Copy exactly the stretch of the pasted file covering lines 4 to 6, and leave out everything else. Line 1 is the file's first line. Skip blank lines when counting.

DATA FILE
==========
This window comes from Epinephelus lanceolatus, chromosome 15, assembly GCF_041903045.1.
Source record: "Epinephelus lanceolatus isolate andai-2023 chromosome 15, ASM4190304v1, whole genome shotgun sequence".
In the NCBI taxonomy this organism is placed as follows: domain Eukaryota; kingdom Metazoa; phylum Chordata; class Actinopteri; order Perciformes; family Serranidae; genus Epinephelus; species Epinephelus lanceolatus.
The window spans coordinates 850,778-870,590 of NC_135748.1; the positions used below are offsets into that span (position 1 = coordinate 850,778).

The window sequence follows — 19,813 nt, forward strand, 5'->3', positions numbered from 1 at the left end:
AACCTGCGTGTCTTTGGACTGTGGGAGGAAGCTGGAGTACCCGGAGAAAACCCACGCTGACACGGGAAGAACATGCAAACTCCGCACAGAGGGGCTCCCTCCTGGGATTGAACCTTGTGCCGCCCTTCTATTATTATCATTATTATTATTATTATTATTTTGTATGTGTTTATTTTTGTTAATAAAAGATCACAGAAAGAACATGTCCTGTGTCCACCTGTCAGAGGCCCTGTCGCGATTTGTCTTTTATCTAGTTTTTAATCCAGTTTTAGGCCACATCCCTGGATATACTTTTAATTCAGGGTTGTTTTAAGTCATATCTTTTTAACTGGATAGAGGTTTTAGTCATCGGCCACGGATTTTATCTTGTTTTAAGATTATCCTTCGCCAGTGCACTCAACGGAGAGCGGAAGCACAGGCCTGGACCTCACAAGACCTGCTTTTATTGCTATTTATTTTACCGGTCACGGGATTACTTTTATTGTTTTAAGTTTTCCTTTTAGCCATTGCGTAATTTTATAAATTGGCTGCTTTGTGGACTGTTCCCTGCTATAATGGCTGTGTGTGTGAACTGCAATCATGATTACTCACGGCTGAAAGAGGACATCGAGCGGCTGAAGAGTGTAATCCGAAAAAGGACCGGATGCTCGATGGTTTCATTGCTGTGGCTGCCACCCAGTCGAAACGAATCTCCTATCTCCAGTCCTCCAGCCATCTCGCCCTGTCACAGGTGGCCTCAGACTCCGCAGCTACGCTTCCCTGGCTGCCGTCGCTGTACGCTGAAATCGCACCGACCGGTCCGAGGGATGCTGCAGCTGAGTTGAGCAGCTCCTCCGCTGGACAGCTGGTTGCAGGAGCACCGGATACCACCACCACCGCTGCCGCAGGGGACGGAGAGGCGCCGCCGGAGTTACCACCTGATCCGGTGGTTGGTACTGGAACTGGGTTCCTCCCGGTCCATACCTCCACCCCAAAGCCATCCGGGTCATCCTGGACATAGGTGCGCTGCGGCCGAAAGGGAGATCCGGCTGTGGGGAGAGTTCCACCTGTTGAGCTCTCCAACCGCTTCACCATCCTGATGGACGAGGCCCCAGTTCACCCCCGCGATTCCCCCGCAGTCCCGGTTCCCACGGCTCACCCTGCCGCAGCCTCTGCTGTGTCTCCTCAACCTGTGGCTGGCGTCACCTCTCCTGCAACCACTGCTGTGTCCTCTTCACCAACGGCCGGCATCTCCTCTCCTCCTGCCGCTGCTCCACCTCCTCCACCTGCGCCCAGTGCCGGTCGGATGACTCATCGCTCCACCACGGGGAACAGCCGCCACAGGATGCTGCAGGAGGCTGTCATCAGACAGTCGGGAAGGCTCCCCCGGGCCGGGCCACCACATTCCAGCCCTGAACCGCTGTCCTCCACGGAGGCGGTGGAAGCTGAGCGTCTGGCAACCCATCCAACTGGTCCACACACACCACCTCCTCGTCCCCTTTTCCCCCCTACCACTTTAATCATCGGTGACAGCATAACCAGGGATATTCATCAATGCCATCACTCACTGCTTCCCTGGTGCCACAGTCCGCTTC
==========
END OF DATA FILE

The window spans coordinates 850,778-870,590 of NC_135748.1; the positions used below are offsets into that span (position 1 = coordinate 850,778).

The window sequence follows — 19,813 nt, forward strand, 5'->3', positions numbered from 1 at the left end:
AACCTGCGTGTCTTTGGACTGTGGGAGGAAGCTGGAGTACCCGGAGAAAACCCACGCTGACACGGGAAGAACATGCAAACTCCGCACAGAGGGGCTCCCTCCTGGGATTGAACCTTGTGCCGCCCTTCTATTATTATCATTATTATTATTATTATTATTTTGTATGTGTTTATTTTTGTTAATAAAAGATCACAGAAAGAACATGTCCTGTGTCCACCTGTCAGAGGCCCTGTCGCGATTTGTCTTTTATCTAGTTTTTAATCCAGTTTTAGGCCACATCCCTGGATATACTTTTAATTCAGGGTTGTTTTAAGTCATATCTTTTTAACTGGATAGAGGTTTTAGTCATCGGCCACGGATTTTATCTTGTTTTAAGATTATCCTTCGCCAGTGCACTCAACGGAGAGCGGAAGCACAGGCCTGGACCTCACAAGACCTGCTTTTATTGCTATTTATTTTACCGGTCACGGGATTACTTTTATTGTTTTAAGTTTTCCTTTTAGCCATTGCGTAATTTTATAAATTGGCTGCTTTGTGGACTGTTCCCTGCTATAATGGCTGTGTGTGTGAACTGCAATCATGATTACTCACGGCTGAAAGAGGACATCGAGCGGCTGAAGAGTGTAATCCGAAAAAGGACCGGATGCTCGATGGTTTCATTGCTGTGGCTGCCACCCAGTCGAAACGAATCTCCTATCTCCAGTCCTCCAGCCATCTCGCCCTGTCACAGGTGGCCTCAGACTCCGCAGCTACGCTTCCCTGGCTGCCGTCGCTGTACGCTGAAATCGCACCGACCGGTCCGAGGGATGCTGCAGCTGAGTTGAGCAGCTCCTCCGCTGGACAGCTGGTTGCAGGAGCACCGGATACCACCACCACCGCTGCCGCAGGGGACGGAGAGGCGCCGCCGGAGTTACCACCTGATCCGGTGGTTGGTACTGGAACTGGGTTCCTCCCGGTCCATACCTCCACCCCAAAGCCATCCGGGTCATCCTGGACATAGGTGCGCTGCGGCCGAAAGGGAGATCCGGCTGTGGGGAGAGTTCCACCTGTTGAGCTCTCCAACCGCTTCACCATCCTGATGGACGAGGCCCCAGTTCACCCCCGCGATTCCCCCGCAGTCCCGGTTCCCACGGCTCACCCTGCCGCAGCCTCTGCTGTGTCTCCTCAACCTGTGGCTGGCGTCACCTCTCCTGCAACCACTGCTGTGTCCTCTTCACCAACGGCCGGCATCTCCTCTCCTCCTGCCGCTGCTCCACCTCCTCCACCTGCGCCCAGTGCCGGTCGGATGACTCATCGCTCCACCACGGGGAACAGCCGCCACAGGATGCTGCAGGAGGCTGTCATCAGACAGTCGGGAAGGCTCCCCCGGGCCGGGCCACCACATTCCAGCCCTGAACCGCTGTCCTCCACGGAGGCGGTGGAAGCTGAGCGTCTGGCAACCCATCCAACTGGTCCACACACACCACCTCCTCGTCCCCTTTTCCCCCCTACCACTTTAATCATCGGTGACAGCATAACCAGGGATATTCATCAATGCCATCACTCACTGCTTCCCTGGTGCCACAGTCCGCTTC